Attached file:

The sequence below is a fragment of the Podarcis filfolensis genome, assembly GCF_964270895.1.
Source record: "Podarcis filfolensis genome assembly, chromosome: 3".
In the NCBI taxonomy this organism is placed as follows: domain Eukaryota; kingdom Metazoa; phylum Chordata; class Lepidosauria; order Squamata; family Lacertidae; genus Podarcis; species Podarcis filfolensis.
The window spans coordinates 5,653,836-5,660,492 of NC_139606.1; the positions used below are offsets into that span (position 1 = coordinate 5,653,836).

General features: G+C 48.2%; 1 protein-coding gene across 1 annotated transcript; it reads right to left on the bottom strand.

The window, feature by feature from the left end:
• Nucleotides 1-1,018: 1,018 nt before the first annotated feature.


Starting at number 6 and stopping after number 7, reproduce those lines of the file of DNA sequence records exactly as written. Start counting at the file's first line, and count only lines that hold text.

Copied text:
The window, feature by feature from the left end:
• Nucleotides 1-1,018: 1,018 nt before the first annotated feature.